Another aspect of the specification can, in certain configurations, allow an administrator to identify the bottleneck points in the system where bandwidth may be managed, and to control how much bandwidth can be used by the application at these bottleneck points.
Another aspect of the specification can provide a method of modeling a network, and the path through the bottleneck points from one part of the network to another.
Another aspect of the present specification includes identifying bottleneck points throughout a data network and modeling each bottleneck point as a virtual entity called a Zone Transit Point (ZTP). The bottleneck points exist between zones in the network, and each one is identified and configured with the maximum bandwidth available for the application. Within a zone, there is no need to manage bandwidth usage. A zone would typically consist of a single site, or a local area network (“LAN”) shared by a number of devices. Individual devices and gateways capable of streaming media have a zone identifier representing the zone in which they are located. The path from any one zone to any other zone in the system is known, as are the ZTPs that will be traversed. As a media stream is established, the zone of the media endpoints can determine the bottlenecks points that have been traversed, and are counted. A media anchor point (such as a session border controller) can also be modeled as a ZTP. The call signaling path is not considered in determining the bandwidth usage. Before a call is presented, the path that the media will take and the available bandwidth along that path is considered, and call admission control policies determine whether the call is allowed to proceed.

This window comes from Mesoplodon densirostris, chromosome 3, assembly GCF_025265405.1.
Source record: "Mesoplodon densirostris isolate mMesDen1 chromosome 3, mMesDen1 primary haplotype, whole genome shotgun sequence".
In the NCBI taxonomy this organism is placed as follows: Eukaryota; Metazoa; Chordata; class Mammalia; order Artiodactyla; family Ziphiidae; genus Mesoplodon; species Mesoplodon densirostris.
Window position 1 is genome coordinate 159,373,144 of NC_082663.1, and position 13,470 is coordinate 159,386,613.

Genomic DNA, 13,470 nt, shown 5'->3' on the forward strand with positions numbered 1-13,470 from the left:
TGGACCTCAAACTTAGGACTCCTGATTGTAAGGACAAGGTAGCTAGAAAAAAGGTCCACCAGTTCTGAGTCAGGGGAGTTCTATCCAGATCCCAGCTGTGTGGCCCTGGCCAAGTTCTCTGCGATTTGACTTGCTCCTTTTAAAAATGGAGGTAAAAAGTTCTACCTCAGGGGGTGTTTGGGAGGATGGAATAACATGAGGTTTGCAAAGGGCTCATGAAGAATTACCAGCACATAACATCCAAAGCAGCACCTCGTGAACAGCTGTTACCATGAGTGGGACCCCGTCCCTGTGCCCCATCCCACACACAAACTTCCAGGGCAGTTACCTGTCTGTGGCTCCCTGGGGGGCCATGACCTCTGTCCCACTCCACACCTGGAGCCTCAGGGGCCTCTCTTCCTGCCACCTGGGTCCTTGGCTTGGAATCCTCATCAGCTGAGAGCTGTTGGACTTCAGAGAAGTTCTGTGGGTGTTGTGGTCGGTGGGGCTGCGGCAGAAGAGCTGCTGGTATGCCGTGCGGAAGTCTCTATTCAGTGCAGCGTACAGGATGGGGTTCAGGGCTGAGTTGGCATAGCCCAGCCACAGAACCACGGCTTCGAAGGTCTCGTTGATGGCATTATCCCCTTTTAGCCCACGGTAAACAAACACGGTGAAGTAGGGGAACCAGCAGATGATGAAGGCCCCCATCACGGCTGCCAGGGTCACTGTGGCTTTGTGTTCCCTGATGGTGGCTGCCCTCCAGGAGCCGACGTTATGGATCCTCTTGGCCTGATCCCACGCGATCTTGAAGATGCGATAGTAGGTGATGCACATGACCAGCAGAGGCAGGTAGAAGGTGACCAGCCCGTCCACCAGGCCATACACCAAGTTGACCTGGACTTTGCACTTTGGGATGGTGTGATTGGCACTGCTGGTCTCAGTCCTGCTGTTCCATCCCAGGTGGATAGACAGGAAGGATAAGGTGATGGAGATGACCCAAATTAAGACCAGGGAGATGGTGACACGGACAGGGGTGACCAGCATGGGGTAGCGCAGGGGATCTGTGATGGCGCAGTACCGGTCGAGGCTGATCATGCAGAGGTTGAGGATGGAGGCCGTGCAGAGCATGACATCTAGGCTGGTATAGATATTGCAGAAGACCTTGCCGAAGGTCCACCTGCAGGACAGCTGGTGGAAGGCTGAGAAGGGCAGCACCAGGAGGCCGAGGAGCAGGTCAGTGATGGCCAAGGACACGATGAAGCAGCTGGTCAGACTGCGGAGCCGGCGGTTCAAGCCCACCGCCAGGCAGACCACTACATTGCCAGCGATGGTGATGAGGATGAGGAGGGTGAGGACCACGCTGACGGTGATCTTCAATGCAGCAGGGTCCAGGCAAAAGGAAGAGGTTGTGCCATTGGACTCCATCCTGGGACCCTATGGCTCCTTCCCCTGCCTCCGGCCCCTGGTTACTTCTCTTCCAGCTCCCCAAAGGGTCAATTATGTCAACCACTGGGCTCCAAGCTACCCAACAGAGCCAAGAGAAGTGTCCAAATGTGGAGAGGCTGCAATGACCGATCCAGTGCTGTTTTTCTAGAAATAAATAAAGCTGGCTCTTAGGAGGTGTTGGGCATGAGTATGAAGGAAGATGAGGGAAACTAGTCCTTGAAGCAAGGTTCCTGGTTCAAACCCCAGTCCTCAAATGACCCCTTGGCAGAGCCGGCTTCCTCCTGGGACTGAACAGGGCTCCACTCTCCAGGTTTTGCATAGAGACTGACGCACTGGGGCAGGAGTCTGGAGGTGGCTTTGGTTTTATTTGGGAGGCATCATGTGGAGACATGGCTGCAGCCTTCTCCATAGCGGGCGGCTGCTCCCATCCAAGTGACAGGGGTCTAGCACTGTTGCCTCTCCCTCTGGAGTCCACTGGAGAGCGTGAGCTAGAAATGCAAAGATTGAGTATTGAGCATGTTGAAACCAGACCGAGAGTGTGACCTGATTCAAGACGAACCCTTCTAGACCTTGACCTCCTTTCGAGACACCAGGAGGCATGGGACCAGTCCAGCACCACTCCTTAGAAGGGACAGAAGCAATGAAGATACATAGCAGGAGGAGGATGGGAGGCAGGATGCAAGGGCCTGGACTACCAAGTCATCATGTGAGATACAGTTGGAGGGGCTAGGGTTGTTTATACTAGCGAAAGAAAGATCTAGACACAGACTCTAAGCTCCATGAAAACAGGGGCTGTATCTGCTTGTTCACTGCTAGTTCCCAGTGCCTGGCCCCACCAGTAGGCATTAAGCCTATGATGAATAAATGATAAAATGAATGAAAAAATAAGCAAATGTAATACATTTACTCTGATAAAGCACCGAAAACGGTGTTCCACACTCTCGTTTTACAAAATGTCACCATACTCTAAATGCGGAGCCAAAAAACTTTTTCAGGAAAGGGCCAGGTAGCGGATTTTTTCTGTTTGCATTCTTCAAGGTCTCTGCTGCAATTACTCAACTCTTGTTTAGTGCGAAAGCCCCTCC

The present specification can be applied to bandwidth management in Unified Communications, iPBX's, other voice solutions, as well as any applications that use bandwidth, and are required to limit bandwidth usage at particular points in the network.
The abstraction of the network with lower bandwidth points in between high bandwidth areas can be used to illustrate the general topology of the network, where devices are located, and the path that most traffic takes between sites. Statistics on traffic flow, peaks, type of data, origination and destination of data can be kept for specific applications allowing better tuning of the network usage.